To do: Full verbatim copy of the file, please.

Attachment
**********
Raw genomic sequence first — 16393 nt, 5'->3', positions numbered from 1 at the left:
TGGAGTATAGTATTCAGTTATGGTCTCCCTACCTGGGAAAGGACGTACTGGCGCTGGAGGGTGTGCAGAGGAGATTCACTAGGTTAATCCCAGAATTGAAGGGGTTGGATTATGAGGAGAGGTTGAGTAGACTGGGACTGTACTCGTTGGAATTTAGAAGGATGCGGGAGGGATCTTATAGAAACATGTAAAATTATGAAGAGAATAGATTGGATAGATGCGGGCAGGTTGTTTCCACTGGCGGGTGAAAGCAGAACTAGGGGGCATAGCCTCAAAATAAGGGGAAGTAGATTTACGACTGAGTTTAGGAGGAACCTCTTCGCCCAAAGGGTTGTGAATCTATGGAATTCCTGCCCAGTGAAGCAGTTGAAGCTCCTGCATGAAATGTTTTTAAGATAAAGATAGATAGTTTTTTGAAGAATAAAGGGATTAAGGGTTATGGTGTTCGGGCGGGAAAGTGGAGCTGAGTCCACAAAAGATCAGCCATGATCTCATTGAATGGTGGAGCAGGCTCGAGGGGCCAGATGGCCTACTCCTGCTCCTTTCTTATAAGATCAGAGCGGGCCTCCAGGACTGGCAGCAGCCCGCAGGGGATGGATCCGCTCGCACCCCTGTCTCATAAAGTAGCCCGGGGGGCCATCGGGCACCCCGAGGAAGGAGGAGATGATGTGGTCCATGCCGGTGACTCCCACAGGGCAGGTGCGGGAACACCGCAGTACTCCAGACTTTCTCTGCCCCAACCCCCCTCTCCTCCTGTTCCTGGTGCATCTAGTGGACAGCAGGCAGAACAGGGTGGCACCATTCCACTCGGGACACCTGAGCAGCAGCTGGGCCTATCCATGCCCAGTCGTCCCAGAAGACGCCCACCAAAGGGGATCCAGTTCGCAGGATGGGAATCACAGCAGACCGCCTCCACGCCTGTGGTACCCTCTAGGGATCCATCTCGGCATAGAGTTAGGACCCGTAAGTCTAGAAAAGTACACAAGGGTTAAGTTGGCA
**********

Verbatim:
Raw genomic sequence first — 16393 nt, 5'->3', positions numbered from 1 at the left:
TGGAGTATAGTATTCAGTTATGGTCTCCCTACCTGGGAAAGGACGTACTGGCGCTGGAGGGTGTGCAGAGGAGATTCACTAGGTTAATCCCAGAATTGAAGGGGTTGGATTATGAGGAGAGGTTGAGTAGACTGGGACTGTACTCGTTGGAATTTAGAAGGATGCGGGAGGGATCTTATAGAAACATGTAAAATTATGAAGAGAATAGATTGGATAGATGCGGGCAGGTTGTTTCCACTGGCGGGTGAAAGCAGAACTAGGGGGCATAGCCTCAAAATAAGGGGAAGTAGATTTACGACTGAGTTTAGGAGGAACCTCTTCGCCCAAAGGGTTGTGAATCTATGGAATTCCTGCCCAGTGAAGCAGTTGAAGCTCCTGCATGAAATGTTTTTAAGATAAAGATAGATAGTTTTTTGAAGAATAAAGGGATTAAGGGTTATGGTGTTCGGGCGGGAAAGTGGAGCTGAGTCCACAAAAGATCAGCCATGATCTCATTGAATGGTGGAGCAGGCTCGAGGGGCCAGATGGCCTACTCCTGCTCCTTTCTTATAAGATCAGAGCGGGCCTCCAGGACTGGCAGCAGCCCGCAGGGGATGGATCCGCTCGCACCCCTGTCTCATAAAGTAGCCCGGGGGGCCATCGGGCACCCCGAGGAAGGAGGAGATGATGTGGTCCATGCCGGTGACTCCCACAGGGCAGGTGCGGGAACACCGCAGTACTCCAGACTTTCTCTGCCCCAACCCCCCTCTCCTCCTGTTCCTGGTGCATCTAGTGGACAGCAGGCAGAACAGGGTGGCACCATTCCACTCGGGACACCTGAGCAGCAGCTGGGCCTATCCATGCCCAGTCGTCCCAGAAGACGCCCACCAAAGGGGATCCAGTTCGCAGGATGGGAATCACAGCAGACCGCCTCCACGCCTGTGGTACCCTCTAGGGATCCATCTCGGCATAGAGTTAGGACCCGTAAGTCTAGAAAAGTACACAAGGGTTAAGTTGGCA